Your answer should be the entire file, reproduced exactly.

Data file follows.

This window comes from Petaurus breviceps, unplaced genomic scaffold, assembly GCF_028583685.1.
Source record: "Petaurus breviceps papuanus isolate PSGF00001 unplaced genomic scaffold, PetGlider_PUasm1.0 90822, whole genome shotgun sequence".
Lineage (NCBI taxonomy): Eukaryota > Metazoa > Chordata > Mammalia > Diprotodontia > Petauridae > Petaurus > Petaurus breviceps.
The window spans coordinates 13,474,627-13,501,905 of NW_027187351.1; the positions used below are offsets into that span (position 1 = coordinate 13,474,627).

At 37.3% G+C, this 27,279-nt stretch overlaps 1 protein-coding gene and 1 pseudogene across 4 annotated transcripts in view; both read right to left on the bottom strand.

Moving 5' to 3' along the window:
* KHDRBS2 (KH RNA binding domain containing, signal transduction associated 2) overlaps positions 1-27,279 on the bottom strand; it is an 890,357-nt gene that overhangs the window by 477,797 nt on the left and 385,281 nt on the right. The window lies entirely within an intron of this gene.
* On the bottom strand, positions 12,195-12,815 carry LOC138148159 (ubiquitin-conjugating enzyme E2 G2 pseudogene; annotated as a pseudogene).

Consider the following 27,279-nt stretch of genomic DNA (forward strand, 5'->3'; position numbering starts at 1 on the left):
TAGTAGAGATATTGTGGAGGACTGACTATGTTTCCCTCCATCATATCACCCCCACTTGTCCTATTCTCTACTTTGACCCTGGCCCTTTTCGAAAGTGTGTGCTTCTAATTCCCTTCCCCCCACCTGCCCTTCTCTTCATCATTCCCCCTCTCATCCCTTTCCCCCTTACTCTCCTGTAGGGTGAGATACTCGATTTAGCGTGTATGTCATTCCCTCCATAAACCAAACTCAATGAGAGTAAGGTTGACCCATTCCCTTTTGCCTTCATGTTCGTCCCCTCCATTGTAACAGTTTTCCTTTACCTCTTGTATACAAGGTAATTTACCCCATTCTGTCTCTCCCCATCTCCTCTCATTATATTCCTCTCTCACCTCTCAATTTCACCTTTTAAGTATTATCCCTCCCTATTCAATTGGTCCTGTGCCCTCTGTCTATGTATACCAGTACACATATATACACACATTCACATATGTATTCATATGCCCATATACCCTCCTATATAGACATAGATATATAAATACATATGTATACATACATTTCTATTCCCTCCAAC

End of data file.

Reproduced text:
This window comes from Petaurus breviceps, unplaced genomic scaffold, assembly GCF_028583685.1.
Source record: "Petaurus breviceps papuanus isolate PSGF00001 unplaced genomic scaffold, PetGlider_PUasm1.0 90822, whole genome shotgun sequence".
Lineage (NCBI taxonomy): Eukaryota > Metazoa > Chordata > Mammalia > Diprotodontia > Petauridae > Petaurus > Petaurus breviceps.
The window spans coordinates 13,474,627-13,501,905 of NW_027187351.1; the positions used below are offsets into that span (position 1 = coordinate 13,474,627).

At 37.3% G+C, this 27,279-nt stretch overlaps 1 protein-coding gene and 1 pseudogene across 4 annotated transcripts in view; both read right to left on the bottom strand.

Moving 5' to 3' along the window:
* KHDRBS2 (KH RNA binding domain containing, signal transduction associated 2) overlaps positions 1-27,279 on the bottom strand; it is an 890,357-nt gene that overhangs the window by 477,797 nt on the left and 385,281 nt on the right. The window lies entirely within an intron of this gene.
* On the bottom strand, positions 12,195-12,815 carry LOC138148159 (ubiquitin-conjugating enzyme E2 G2 pseudogene; annotated as a pseudogene).

Consider the following 27,279-nt stretch of genomic DNA (forward strand, 5'->3'; position numbering starts at 1 on the left):
TAGTAGAGATATTGTGGAGGACTGACTATGTTTCCCTCCATCATATCACCCCCACTTGTCCTATTCTCTACTTTGACCCTGGCCCTTTTCGAAAGTGTGTGCTTCTAATTCCCTTCCCCCCACCTGCCCTTCTCTTCATCATTCCCCCTCTCATCCCTTTCCCCCTTACTCTCCTGTAGGGTGAGATACTCGATTTAGCGTGTATGTCATTCCCTCCATAAACCAAACTCAATGAGAGTAAGGTTGACCCATTCCCTTTTGCCTTCATGTTCGTCCCCTCCATTGTAACAGTTTTCCTTTACCTCTTGTATACAAGGTAATTTACCCCATTCTGTCTCTCCCCATCTCCTCTCATTATATTCCTCTCTCACCTCTCAATTTCACCTTTTAAGTATTATCCCTCCCTATTCAATTGGTCCTGTGCCCTCTGTCTATGTATACCAGTACACATATATACACACATTCACATATGTATTCATATGCCCATATACCCTCCTATATAGACATAGATATATAAATACATATGTATACATACATTTCTATTCCCTCCAAC